Sherwood Forest Sherwood literally meant "Shire Wood." And in the Middle Ages, Sherwood did cover much of Nottinghamshire and was over twenty miles long. Sherwood was patrolled by foresters who would mete out swift justice to those who broke the forest laws by such acts as killing the king's deer. Robin, naturally, broke these laws on a regular basis. Venison, deer meat, was among Robin's favorite foods. Historically foresters were not always villains -- there were friendly foresters who would leave food for starving families.
The Merry Men
Robin Hood is not a lone outlaw but the leader of a trained band of fighters. And it's a good thing too. Robin's a reckless lad sometimes. He'll sneak into Nottingham once too often and get caught by the sheriff. Or he'll pick a fight with the wrong traveler. And when the going gets rough, Robin blows three great blasts on his horn. That's when his Merry Men appear. Some say they are a small group of outlaws. Others say there were 140 or 150 Merry Men in Robin's band. Some tales even say there were 300 stout fellows in the band. Whatever the case, if it weren't for these sturdy yeomen (and yeo-women), Robin wouldn't last a week.
The Merry Men Little John: First met Robin on a narrow bridge, and neither Robin nor the tall stranger would back down to let the other pass. Staffs were drawn, and Robin was knocked into the river. All was forgiven, and the stranger, a big man called John Little, became Robin’s loyal second and a regular feature of the Robin Hood stories. Friar Tuck: Unlike Little John and Will Scarlett, the monk Friar Tuck was not an original cast member until He is a rotund, beer-loving sort of monk, extremely skilled with a sword.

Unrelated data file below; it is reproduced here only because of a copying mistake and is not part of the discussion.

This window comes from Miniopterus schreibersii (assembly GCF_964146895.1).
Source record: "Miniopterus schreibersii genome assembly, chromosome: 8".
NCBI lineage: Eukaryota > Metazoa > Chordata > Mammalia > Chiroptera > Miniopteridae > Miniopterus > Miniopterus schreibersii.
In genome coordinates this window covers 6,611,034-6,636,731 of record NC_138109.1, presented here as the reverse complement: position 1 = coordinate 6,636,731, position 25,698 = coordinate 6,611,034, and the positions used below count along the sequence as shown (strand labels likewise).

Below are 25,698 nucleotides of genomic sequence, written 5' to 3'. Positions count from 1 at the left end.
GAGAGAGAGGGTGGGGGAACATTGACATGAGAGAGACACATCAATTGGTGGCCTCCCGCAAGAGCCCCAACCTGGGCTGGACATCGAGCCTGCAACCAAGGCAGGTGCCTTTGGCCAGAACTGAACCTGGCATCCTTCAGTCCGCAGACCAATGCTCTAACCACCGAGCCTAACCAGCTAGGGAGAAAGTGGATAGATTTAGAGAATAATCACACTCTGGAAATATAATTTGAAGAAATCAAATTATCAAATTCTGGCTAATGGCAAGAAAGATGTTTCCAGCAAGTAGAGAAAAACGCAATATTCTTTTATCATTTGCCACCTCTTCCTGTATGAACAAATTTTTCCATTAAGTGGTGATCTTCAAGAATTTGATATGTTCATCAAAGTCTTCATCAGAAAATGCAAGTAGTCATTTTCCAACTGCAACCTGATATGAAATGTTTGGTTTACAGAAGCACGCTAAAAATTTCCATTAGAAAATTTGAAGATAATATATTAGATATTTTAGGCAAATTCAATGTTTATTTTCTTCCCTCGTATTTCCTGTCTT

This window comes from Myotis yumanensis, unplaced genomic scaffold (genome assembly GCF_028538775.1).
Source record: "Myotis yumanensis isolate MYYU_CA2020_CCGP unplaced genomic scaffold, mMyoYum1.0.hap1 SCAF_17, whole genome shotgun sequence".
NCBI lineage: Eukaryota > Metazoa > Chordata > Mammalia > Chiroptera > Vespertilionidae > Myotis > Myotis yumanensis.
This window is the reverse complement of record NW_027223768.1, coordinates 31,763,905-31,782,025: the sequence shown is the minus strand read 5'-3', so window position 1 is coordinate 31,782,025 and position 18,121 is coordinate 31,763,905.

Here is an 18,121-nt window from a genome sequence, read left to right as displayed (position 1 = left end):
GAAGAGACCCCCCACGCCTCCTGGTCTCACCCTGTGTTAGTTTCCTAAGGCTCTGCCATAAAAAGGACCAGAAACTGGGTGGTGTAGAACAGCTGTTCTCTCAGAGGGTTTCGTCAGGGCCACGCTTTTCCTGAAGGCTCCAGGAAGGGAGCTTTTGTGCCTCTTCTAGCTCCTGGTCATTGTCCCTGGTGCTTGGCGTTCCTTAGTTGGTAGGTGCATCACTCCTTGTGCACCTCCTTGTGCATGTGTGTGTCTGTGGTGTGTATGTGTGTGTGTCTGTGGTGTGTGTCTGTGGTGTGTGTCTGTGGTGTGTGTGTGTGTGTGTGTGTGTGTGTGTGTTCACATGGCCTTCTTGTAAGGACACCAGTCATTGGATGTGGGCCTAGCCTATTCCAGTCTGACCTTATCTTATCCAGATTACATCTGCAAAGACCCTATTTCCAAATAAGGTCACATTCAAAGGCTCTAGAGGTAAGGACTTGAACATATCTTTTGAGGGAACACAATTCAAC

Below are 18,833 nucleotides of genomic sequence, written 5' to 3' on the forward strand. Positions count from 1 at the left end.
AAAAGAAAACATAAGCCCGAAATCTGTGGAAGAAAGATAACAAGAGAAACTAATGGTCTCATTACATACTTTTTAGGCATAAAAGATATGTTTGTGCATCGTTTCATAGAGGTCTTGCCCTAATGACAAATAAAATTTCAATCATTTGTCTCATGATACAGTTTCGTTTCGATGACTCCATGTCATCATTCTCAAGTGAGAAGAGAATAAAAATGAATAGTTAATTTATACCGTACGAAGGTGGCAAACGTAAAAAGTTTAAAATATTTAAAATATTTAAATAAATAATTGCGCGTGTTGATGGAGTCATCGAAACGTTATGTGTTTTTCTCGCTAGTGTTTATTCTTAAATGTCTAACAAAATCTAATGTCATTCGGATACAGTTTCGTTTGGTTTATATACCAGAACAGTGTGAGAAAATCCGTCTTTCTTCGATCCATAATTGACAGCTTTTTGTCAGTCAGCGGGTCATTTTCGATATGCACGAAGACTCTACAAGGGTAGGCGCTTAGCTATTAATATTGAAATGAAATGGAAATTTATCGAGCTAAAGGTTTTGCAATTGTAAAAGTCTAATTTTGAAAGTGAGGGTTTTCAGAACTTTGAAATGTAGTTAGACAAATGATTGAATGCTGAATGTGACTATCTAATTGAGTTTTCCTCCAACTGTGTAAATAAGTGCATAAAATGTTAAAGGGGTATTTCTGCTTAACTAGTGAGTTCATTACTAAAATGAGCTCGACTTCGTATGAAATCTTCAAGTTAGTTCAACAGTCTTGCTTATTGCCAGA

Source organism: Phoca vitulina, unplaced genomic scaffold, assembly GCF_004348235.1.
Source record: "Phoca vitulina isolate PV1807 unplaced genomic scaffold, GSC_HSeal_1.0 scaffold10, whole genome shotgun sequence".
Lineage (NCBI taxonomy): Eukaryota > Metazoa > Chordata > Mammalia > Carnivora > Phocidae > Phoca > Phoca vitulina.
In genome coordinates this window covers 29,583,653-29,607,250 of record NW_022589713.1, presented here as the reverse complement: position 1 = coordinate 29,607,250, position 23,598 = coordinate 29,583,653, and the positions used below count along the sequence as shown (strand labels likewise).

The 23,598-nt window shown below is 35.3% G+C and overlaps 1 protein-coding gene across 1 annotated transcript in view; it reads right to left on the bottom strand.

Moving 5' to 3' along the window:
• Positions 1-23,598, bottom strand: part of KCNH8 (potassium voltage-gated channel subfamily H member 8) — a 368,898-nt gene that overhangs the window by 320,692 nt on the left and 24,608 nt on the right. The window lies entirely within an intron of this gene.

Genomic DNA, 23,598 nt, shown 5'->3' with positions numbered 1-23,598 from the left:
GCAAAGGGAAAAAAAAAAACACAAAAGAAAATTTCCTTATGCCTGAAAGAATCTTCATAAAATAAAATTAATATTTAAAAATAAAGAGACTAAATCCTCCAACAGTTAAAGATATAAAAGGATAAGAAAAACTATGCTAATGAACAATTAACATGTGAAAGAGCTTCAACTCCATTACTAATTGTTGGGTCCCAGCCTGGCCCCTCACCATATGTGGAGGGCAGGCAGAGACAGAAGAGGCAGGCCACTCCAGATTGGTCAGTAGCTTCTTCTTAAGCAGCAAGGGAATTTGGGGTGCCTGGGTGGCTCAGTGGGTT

The Merry Men Will Scarlet: A fine swordsman and a bit of a dandy (his love of fine clothes and, in particular, red silk got him his name), Will is the youngest fully-fledged member of the outlaws. According to one version, he’s Robin’s nephew. Much, the Miller’s Son: He appears in some of the oldest ballads as one of the company. Generally he becomes an outlaw when he is caught poaching. This leads to Robin Hood's outlawry in many modern adaptions.
The Merry Men Alan a Dale: The outlaws’ resident minstrel. He wasn’t part of the original legend, in which the outlaws managed inexplicably to survive without any in- house ballad-singing; but he’s now become a popular addition to the story, even appearing as the singing-rooster narrator in the Disney cartoon version (fame indeed).
The lovely Maid Marian Maid Marian: The love-interest. She began her life in quite separate legends, and only in the late 17th century did she take her place in the Robin Hood story. In some versions of the story she is a noble Norman, ward to King Richard, and sometimes the daughter to Lord Fitzwater.
The Villains Sheriff of Nottingham: The arch-baddie of our story. As the man responsible for upholding the laws, the scheming Sheriff is determined to capture and punish outlaw Robin Sir Guy of Gisborne: This classic bad- guy also features in probably the best- known of the Robin Hood ballads, Robin Hood And Guy Of Gisbourne.
Group Activity: Wanted Posters
Group Activity: Wanted Poster! Each group will be assigned a merry man or villain of Robin Hood (Little John, Friar Tuck, Maid Mariam, Will Scarlet, Much, Sheriff, or Sir Guy). With the summary given to you, each group should identify the following: How is your character significant to the legend? What type of person was he/she? How did Robin Hood meet this person? Were there any significant stories in which this character was involved? Why would this character be wanted or hunted? Although each group is required to create a poster/visual, you can present your information via lecture, retold story, skit, etc.
How will I be graded? Poster: 20 points Presentation: 20 points Participation in Group: 10 points TOTAL: 50 point project grade Note that the thoroughness of the poster in just as important as the presentation of information to your peers. No matter the role (designer, reader, leader, presenter, etc.) each member of the group should have an equal role and MUST participate with other group members in order to receive credit!